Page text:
Don’t want to spend any money on books, but want to learn economics anyways? Don’t worry, we got you covered:
10. An Economic Zeitgeist – Ryan Swift
From the esteemed founder of SwiftEconomics.com comes a brief introduction to basic economics. Lucidly written and complete with humor, elucidating examples and scrupulous scholarship, this is a great place to start when it comes to learning economics. And yes, I am a bit biased.
9. The Case for Gold – Ron Paul
The Internet sensation, Congressman and former presidential candidate makes the case for the gold standard in as articulate a way as you can find. Well worth the read, especially for his supporters and those wary of fiat currencies.
8. The Conservative Nanny State – Dean Baker
Dean Baker is my favorite liberal economist who has done a great job exposing corporate-government corruption. I have a few issues with his book; I disagree with his thoughts on monetary policy and his assertion that small businesses get special handouts ignores what’s called ‘overhead smash,’ namely that economies of scale allow bigger firms to deal with regulation much more easily than small firms. The title is also strange, since corporatism has been bipartisan. Still, this exposes much of the cronyism in our economy today.
7. Das Kapital – Karl Marx
OK, I think this book is nonsense and served as little more than an excuse for totalitarianism. However, as far as understanding the history of economic thought goes, it is a must read.
6. Karl Marx and the Close of His System - Eugen von Bohm-Bawerk
In case you didn’t believe me that the previous book was nonsense, Bohm-Bawerk obliterates it. His central thesis is that if labor is exploited by capital and capitalists effectively steal the “surplus value” Marx asserts, then firms that rely on labor more than mechanization and capital would be more profitable than the other way around. Since this is not the case, Karl Marx’ theory has a huge hole in it. Furthermore, Marx also doesn’t understand the difference between profits and wages, see here.
5. The General Theory of Employment, Interest and Money - John Maynard Keynes
Again, I’m not a big fan of this book, but it’s important to read. Ever since the New Deal, the United States, and much of the world, has used many of Keynes’ theories; so despite the fact I think Keynes is wrong in his underlying argument that a “liquidity trap” caused by a reduction in consumer spending causes an economy to spiral out of control, this book is critical to understanding modern, liberal economics.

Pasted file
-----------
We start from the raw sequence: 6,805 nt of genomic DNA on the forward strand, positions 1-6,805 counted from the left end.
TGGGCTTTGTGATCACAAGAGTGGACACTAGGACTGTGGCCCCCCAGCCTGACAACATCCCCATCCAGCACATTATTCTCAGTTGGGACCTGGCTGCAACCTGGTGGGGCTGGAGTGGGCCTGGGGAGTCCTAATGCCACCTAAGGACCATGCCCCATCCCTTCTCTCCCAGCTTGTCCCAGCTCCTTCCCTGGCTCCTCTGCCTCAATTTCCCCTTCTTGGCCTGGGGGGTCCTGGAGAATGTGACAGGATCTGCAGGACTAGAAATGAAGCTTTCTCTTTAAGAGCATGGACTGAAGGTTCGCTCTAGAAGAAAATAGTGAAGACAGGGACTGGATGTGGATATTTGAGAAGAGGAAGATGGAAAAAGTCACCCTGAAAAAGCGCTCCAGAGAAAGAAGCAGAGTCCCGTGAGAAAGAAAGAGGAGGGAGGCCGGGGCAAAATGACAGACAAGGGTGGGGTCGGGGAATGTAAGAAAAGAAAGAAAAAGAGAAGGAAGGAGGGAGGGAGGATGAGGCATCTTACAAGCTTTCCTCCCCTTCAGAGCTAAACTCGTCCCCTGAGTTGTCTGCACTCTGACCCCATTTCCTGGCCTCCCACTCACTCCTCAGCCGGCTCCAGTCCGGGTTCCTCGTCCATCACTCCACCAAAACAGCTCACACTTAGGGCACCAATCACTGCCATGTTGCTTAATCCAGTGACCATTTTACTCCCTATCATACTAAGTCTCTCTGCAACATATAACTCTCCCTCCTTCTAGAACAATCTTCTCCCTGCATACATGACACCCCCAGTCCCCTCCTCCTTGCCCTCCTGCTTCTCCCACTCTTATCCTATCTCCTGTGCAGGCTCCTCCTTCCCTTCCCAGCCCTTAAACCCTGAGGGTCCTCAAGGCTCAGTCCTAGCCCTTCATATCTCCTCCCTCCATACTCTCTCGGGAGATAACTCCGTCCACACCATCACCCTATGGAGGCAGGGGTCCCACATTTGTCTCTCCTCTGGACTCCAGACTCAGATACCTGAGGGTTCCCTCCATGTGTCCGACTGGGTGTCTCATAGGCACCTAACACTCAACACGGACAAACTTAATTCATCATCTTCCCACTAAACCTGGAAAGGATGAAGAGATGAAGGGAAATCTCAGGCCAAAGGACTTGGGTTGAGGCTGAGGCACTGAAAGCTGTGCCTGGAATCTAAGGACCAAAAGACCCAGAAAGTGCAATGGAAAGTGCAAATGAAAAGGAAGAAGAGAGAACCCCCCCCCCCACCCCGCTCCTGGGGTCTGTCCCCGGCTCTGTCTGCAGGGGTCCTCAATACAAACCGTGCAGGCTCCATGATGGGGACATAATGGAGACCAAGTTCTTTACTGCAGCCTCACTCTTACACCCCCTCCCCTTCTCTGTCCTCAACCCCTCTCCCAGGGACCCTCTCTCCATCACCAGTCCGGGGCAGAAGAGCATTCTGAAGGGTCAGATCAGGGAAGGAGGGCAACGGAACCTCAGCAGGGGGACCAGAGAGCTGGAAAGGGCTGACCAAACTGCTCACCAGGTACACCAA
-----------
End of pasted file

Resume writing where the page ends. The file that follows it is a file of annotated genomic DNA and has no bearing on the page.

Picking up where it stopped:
4. The Case Against the Fed – Murray Rothbard
Murray Rothbard, Ron Paul’s favorite economist, takes on the history and economics of the Federal Reserve and makes the argument that the Fed is beholden to major banking interests and has been the cause, not the cure, of the boom-bust cycle.
3. Liberalism – Ludwig von Mises
Ludwig von Mises, the dean of the Austrian School of economics, lays out a brief defense of the classical liberal order. Here he makes the case for a limited government, laissez-faire economy in possibly the poignant way ever put on paper.
2. The Wealth of Nations – Adam Smith
It may be an extremely long book, but An Inquiry into the Nature and Causes of the Wealth of Nations is without question, the foundation of modern economics. Written by the founder of modern economics, Adam Smith. This is a must read for any economics junkie.
1. Economics in One Lesson – Henry Hazlitt
The best primer on economics that has ever been written! Henry Hazlitt goes over a whole menu of economic fallacies and discards them one by one. There’s no better place to start (other than SwiftEconomics.com) to learn about economics.
Other noteworthy free economics e-books:
The Conquest of Poverty – Henry Hazlitt
Prices and Production – F.A. Hayek
Bureaucracy – Ludwig von Mises
Against Intellectual Property – Stephen Kinsella
What Has Government Done to Our Money? – Murray Rothbard
The Roosevelt Myth – John T. Flynn
And some boring, text book/reports:
The Economic Freedom of the World: 2010 Annual Report – Fraser Institute
The World Bank Annual Report – World Bank
Essentials of Microeconomics – Kristen Ahlersten
Essentials of Macroeconomics – Peter Jochumzen